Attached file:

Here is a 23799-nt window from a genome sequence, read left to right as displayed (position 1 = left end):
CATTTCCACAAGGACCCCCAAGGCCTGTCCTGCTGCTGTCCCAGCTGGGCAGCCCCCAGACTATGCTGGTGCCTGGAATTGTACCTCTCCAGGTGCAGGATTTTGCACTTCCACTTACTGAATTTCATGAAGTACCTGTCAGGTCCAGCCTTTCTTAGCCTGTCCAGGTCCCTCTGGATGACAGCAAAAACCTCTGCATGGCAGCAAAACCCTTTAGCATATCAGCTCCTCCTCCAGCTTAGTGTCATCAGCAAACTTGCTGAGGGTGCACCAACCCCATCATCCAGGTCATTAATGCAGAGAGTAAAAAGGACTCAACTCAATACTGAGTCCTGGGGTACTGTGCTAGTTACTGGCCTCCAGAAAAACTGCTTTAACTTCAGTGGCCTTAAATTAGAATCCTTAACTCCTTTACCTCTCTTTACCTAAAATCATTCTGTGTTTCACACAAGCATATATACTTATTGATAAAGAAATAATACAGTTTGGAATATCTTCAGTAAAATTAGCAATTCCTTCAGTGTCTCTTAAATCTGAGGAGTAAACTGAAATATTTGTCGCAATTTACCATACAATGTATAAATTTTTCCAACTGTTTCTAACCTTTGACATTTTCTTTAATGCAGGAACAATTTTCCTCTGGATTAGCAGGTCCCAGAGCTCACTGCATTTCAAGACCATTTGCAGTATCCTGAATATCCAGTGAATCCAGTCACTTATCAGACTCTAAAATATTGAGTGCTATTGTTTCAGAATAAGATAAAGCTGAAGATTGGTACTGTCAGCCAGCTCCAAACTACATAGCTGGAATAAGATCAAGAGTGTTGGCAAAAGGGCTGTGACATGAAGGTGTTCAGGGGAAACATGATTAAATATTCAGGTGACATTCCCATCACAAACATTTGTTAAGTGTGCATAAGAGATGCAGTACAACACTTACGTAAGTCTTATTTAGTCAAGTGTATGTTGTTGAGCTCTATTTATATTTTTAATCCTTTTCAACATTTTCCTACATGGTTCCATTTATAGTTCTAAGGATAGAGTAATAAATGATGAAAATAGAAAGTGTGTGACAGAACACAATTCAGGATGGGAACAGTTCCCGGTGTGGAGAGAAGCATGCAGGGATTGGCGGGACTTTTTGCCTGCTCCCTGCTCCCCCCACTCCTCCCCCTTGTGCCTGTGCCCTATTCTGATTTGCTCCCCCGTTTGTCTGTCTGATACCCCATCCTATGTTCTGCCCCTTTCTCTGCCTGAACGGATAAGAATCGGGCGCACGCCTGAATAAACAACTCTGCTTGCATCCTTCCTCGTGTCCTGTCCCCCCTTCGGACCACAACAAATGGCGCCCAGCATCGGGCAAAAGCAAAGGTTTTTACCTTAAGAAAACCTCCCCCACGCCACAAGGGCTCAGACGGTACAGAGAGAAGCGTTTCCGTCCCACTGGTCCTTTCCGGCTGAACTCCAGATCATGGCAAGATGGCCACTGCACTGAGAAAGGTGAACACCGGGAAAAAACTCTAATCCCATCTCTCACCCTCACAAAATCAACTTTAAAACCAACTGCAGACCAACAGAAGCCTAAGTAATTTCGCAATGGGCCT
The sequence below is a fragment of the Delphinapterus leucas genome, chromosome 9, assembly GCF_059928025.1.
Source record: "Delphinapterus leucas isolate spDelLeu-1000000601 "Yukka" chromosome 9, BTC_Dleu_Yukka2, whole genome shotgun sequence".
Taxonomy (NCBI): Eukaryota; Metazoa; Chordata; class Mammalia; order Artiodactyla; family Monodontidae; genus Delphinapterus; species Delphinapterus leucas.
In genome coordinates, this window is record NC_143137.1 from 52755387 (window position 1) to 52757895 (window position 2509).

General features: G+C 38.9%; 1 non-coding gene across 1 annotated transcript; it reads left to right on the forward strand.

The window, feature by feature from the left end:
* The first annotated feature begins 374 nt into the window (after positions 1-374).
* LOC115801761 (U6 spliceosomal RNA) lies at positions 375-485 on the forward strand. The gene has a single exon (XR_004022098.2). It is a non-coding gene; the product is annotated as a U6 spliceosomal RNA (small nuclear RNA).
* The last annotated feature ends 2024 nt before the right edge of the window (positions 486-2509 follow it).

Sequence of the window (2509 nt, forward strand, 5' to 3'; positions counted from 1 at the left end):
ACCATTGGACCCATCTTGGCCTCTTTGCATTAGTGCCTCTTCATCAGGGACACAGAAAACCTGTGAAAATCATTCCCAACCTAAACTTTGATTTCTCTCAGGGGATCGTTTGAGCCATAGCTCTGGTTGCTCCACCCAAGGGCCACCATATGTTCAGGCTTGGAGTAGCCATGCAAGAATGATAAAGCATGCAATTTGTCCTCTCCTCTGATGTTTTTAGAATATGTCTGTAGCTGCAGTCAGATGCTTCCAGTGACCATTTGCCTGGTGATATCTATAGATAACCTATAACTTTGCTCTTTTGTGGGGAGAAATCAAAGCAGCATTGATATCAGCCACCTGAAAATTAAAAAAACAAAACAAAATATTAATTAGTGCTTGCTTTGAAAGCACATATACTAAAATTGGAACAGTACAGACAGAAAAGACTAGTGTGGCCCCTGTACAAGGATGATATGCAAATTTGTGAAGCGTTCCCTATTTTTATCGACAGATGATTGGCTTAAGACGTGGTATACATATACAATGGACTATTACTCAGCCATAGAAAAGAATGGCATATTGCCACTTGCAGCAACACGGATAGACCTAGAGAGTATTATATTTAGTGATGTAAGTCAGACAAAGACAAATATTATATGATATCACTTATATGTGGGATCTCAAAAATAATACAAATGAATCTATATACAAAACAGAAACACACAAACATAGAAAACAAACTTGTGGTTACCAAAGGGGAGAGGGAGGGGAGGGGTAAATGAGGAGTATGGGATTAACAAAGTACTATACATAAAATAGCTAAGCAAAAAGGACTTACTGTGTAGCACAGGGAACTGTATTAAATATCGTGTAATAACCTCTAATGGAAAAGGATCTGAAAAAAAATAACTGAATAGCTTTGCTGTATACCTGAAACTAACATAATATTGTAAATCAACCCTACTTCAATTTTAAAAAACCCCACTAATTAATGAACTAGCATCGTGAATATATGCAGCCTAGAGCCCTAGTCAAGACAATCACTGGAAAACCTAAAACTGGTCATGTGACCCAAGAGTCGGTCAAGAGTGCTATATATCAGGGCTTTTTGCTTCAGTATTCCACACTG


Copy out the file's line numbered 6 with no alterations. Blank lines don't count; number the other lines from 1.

In genome coordinates, this window is record NC_143137.1 from 52755387 (window position 1) to 52757895 (window position 2509).